Acquired immunodeficiency without evidence of HIV infection: national retrospective survey

BMJ 1994; 308 doi: (Published 26 March 1994) Cite this as: BMJ 1994;308:825
  1. A McNulty, venereologist,
  2. J M Kaldor, deputy director,
  3. A M McDonald, senior research assistant,
  4. K Baumgart, clinical immunologist,
  5. D A Cooper, director
  1. National Centre in HIV Epidemiology and Clinical Research, University of New South Wales, Sydney, NSW, Australia
  2. J M Kaldor, deputy director A M McDonald, senior research assistant D A Cooper, director National Health and Medical Research Council Post Graduate Medical Research School, Centenary Institute of Cancer Medicine and Cell Biology, University of Sydney, NSW, Australia K Baumgart, clinical immunologist.
  1. Correspondence to: Dr Kaldor. Taylor Square Private Clinic, Darlinghurst, NSW, Australia

    The term idiopathic CD4 T lymphocytopenia has been introduced to describe the syndrome of depletion of CD4 lymphocytes in people with no evidence of HIV infection or other explanation for immunodeficiency.1 We report a retrospective national survey to identify and characterise cases of unexplained CD4 lymphocytopenia in Australia.


    and results

    The National Centre in HIV Epidemiology and Clinical Research asked all specialists in clinical immunology and infectious diseases and other medical practitioners known to have an interest in immune disorders to provide information on any patient who had been diagnosed as immunodeficient on or after 1 January 1985 on the basis of a reduced CD4 lymphocyte count (no specific value was defined) or specific illnesses related to cell mediated immunodeficiency. The patients had to have had a negative result on serological testing for HIV-1 infection, and congenital conditions and immunosuppressive treatment had to have been excluded as causes of immunodeficiency.

    Overall, 96 practitioners were contacted in writing. The 42 specialists in infectious diseases and clinical immunology who did not submit a case were contacted by telephone. Twelve case reports were submitted, of which seven satisfied the definition of idiopathic CD4 T lymphocytopenia, with a CD4 lymphocyte count of <300 x 106/1 or <20% of total lymphocytes on more than one occasion (table).1 Supplemental tests (polymerase chain reaction and culture) for HIV-1 infection in three cases and tests for HIV-2 infection in four yielded negative results.

    Reported cases of acquired immunodeficiency without evidence of HIV infection in Australia, 1985-92

    View this table:

    Five patients had cryptococcosis (three at extrapulmonary sites). The three cases for which results of serotyping were available were due to Cryptococcus neoformans var neoformans. Only one patient (case 1) gave a history of exposure to a factor associated with an increased risk of HIV infection: he had received multiple blood transfusions during 1982-3.

    CD4 lymphocyte counts six months after the diagnosis of immunodeficiency were available in all cases. In all except one (case 6) CD4 lymphocytes as a percentage of total lymphocytes remained <20%. In three cases (3, 5, and 7) the absolute CD4 lymphocyte count was >300 X106/1. All seven patients were alive one year after diagnosis.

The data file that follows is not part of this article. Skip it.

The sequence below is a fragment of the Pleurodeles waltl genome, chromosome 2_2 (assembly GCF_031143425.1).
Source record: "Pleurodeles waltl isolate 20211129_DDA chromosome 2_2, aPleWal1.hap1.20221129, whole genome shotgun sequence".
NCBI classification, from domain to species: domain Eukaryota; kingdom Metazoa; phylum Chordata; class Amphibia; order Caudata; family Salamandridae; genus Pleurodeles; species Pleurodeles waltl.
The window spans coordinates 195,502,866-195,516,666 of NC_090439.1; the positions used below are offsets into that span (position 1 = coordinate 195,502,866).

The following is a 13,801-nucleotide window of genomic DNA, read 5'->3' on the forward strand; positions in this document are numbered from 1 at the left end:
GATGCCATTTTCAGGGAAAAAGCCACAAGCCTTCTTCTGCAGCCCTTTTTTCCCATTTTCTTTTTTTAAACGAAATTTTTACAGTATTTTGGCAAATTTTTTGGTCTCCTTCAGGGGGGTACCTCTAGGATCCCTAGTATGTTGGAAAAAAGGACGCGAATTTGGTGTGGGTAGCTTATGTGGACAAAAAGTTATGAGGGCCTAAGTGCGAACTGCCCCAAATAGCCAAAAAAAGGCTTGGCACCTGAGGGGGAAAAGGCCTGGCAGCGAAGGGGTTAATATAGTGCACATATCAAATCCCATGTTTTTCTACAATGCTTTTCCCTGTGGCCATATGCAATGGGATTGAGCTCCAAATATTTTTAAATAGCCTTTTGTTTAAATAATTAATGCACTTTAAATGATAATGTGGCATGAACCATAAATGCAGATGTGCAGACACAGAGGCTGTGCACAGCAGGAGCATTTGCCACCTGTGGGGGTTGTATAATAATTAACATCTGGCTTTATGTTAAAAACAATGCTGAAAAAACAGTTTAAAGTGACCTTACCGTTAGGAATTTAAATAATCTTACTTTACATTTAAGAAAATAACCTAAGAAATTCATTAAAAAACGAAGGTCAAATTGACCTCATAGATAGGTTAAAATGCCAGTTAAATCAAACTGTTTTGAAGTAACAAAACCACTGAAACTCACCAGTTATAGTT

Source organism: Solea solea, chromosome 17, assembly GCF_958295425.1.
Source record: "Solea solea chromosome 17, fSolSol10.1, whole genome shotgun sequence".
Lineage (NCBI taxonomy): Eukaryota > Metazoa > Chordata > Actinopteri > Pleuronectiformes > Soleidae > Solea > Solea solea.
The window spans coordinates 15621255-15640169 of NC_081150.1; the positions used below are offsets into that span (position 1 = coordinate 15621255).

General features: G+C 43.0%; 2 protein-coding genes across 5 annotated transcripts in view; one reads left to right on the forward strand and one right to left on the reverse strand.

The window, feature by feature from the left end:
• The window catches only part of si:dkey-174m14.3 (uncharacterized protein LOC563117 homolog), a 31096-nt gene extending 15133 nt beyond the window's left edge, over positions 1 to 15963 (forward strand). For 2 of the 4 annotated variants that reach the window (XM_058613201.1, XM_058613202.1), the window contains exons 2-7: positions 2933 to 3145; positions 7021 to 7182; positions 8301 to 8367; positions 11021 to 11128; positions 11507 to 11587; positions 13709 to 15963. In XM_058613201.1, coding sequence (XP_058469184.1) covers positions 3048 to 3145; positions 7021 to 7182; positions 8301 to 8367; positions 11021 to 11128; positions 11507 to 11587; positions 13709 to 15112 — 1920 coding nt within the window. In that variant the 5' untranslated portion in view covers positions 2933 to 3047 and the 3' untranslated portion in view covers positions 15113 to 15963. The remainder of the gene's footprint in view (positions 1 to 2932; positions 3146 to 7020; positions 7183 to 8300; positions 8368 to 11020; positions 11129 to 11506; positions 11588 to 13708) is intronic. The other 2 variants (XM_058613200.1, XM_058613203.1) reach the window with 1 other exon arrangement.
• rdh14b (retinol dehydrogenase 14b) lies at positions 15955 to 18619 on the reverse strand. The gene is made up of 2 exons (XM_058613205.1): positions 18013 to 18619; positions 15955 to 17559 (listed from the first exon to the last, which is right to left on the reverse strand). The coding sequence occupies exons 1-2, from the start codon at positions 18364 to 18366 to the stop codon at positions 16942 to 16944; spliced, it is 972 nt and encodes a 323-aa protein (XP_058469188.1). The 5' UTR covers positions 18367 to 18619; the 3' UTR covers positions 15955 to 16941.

Acquired immunodeficiency had been diagnosed in five of the cases during 1990-2 and in only two during 1985-9. Cases of idiopathic CD4 T lymphocytopenia may simply be rare cases of unexplained immunodeficiency reported by doctors familiar with HIV infection and with ready access to laboratories that perform CD4 lymphocyte estimations. Attention in the lay and medical press may also have encouraged recall and reporting of cases.

    Increased use of T lymphocyte counts in the investigation of unexplained symptoms of apparent immunodeficiency has led to cautions against the overinterpretation of results.2 Of the patients reported on here, the two with the most recent diagnosis of immunodeficiency (in 1992) had the least clinical evidence of immunodeficiency.

    Five of the seven patients in our series had cryptococcal disease. Muller argued that the polysaccharide capsule of C neoformans is immunosuppressive, possibly resulting in lowered CD4 lymphocyte counts secondary to the infection itself.3 As we do not know the CD4 lymphocyte counts before cryptococcosis occurred we cannot evaluate this hypothesis.

    The patients' exposure histories had little in common with the reported histories of people with AIDS in Australia, most of whom seem to have acquired HIV infection through homosexual contact.4

    Our series highlights some of the difficulties associated with the definition of idiopathic CD4 T lymphocytopenia. CD4 lymphocyte counts may vary widely both within and among people, whether immunocompromised or not, although counts persistently below 300 X 106/1 seem to be rare in the absence of an identified cause of immunosuppression.5 The definition of idiopathic CD4 T lymphocytopenia requires more than one abnormally low count, but the interval between the measurements is not specified. CD4 lymphocyte counts during or after certain opportunistic infections may be transiently lowered as a direct effect of the infecting organism.

    The National Centre in HIV Epidemiology and Clinical Research is supported by the Australian National Council on AIDS through the Commonwealth AIDS Research Grants Committee. We thank Drs Robert Finlayson, Paul Gatenby, Peter Hollingsworth, Jenny Hoy, Justin Labrooy, Don Packham, John Quin, Dennis Rhodes, Denis Spelman, Ron Walls, and Paul Zilko for contributing reports on the cases reviewed in this paper; Ms Jenny Learmont and Drs Debbie Marriot and Sharon Chen for help in providing background information; and Dr Brett Tindall for comments on an earlier draft.


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